He dominated in a men’s league. He is the top-ranked European skater according to the National Hockey League’s Central Scouting Service. He figures to be a top-five pick in the 2013 NHL Draft.
And he won’t turn 18 years old until Sept. 2, 2013.
He is Aleksander Barkov, a 6-foot-2, 205-pound center who has competed in SM-liiga, Finland’s top professional hockey league, for the past two seasons.
“He’s an NHL-ready player in terms of the fact that he’s already playing with seasoned professionals, playing against guys that have played in the NHL,” said Tony MacDonald, the Hurricanes’ head of amateur scouting. “He’s proven that he’s more than capable of holding his own and making a significant contribution.”
Barkov was just 15 years old when he played in 25 games and recorded 17 points (5g, 12a) with Tappara’s under-20 team. In the same season, he represented Finland in international play at the under-16 and under-17 levels.
As a 16-year-old, Barkov made his debut in SM-liiga, skating in 32 games and posting 16 points (7g, 9a). One of only four 2012 tournament players born in 1995, Barkov became the youngest Finn at 16 years and four months old to score a goal in the IIHF World Junior Championship. In seven tournament games, Barkov posted a goal and three assists for the Finnish national team, which dropped a 4-0 decision to Team Canada in the bronze medal game.
|HOMETOWN: TAMPERE, FINLAND |
|HEIGHT: 6-2 |
|WEIGHT: 205 |
|BIRTHDAY: SEPT. 2, 1995 (AGE 17) |
In 2012-13, a European season that saw an influx of NHL talent during the work stoppage, Barkov ranked second on Tappara in scoring with 21 goals and 27 assists (48 points) in 53 games. Barkov was a point-per-game producer in five playoff games before suffering a season-ending shoulder injury, which required surgery in April and forced him to sit out the fitness portion of the NHL Combine. In the World Junior Championship in Ufa, Russia, Barkov registered three goals and four assists (7 points) in six games.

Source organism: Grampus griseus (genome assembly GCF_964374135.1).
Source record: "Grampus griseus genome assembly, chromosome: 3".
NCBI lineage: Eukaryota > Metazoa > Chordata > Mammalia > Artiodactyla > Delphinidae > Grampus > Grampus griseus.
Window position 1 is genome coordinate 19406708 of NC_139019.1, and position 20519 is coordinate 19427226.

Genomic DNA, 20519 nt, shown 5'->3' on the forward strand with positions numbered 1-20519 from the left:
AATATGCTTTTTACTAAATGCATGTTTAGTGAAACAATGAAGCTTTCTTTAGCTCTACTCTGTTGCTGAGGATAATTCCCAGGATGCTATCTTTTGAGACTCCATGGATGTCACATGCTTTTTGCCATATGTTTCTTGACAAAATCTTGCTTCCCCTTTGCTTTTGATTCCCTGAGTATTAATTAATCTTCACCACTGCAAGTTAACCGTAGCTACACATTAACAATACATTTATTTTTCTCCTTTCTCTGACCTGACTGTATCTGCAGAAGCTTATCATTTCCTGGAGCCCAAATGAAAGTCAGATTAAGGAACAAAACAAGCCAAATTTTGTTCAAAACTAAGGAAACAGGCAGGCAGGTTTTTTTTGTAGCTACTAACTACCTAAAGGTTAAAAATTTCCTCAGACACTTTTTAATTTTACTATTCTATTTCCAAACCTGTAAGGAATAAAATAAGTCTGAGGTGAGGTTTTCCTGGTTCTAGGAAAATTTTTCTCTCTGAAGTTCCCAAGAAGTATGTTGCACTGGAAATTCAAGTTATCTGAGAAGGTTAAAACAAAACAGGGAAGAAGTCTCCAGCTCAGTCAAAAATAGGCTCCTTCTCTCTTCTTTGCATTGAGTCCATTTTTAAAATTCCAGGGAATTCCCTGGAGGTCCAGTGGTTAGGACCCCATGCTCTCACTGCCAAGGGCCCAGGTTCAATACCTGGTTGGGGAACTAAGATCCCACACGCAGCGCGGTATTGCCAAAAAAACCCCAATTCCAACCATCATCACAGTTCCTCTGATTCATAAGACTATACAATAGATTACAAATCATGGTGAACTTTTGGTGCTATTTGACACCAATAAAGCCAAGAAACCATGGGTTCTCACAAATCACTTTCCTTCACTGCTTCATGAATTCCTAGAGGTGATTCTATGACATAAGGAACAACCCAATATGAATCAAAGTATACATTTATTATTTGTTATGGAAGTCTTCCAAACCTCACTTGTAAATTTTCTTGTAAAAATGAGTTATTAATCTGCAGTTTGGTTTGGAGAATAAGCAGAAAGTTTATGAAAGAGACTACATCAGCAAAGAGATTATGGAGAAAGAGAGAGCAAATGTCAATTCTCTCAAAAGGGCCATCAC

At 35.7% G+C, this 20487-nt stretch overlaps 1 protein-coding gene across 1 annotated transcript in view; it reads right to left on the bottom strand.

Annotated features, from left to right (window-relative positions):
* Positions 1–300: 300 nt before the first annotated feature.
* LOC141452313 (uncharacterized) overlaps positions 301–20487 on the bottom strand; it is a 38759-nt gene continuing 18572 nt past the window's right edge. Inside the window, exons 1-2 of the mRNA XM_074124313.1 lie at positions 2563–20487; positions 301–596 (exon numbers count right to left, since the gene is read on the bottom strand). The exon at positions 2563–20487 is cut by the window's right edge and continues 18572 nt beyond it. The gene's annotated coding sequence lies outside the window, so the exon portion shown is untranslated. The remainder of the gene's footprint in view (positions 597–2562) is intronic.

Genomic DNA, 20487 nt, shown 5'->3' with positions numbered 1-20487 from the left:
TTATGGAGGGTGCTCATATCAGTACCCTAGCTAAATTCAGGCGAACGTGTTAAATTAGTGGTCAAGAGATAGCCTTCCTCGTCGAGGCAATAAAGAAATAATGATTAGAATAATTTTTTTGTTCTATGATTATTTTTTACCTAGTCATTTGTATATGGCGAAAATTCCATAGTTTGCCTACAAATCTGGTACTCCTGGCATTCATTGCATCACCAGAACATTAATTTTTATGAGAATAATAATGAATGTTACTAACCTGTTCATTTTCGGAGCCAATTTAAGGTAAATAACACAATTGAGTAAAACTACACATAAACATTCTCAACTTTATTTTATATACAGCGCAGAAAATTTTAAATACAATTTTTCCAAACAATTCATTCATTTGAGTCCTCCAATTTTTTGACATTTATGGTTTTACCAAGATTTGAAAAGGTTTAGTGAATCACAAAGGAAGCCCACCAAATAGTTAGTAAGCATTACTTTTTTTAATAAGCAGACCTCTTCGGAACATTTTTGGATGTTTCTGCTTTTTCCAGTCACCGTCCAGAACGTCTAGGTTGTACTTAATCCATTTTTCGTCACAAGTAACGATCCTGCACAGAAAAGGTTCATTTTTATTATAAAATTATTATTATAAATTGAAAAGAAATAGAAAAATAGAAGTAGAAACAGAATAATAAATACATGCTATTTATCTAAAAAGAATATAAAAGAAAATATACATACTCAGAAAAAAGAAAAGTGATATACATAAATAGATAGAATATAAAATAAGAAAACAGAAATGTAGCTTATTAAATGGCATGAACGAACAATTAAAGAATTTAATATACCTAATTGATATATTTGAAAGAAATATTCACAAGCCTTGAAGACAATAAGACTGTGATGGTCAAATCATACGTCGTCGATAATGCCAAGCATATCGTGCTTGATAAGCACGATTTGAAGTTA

“As a young player, he went in there (SM-liiga) and accomplished quite a bit in terms of producing and playing a good two-way game,” MacDonald said. “He put up very good and impressive numbers in the Finnish Elite League, which is a very good professional league.”
Barkov possesses a number of attributes working in his favor, not the least of which is his burly frame. He also has elite vision and a reasonably well-developed two-way game, especially considering his age.
His bloodlines aren’t bad either.
Barkov, born in Finland, is the son of Russian athletes. His father, Alexander, played hockey in Russia and represented the country in three World Championships before moving west to Italy and finally Finland, where he played for Tappara Tampere for ten years. After hanging up the skates, Alexander became the coach of Tappara’s under-18 team and later, the assistant coach of the men’s team. Alexander was an assistant coach in the KHL as recently as last year. Barkov’s mother, Olga, played on the Russian national basketball team.
While not usually in the conversation of the “Big Three” – Seth Jones, Nathan MacKinnon and Jonathan Drouin – in this year’s draft, Barkov certainly commands consideration. He is the type of forward who would immediately make an impact in the Hurricanes’ lineup.
The four teams picking ahead of Carolina are likely seeing the same upside.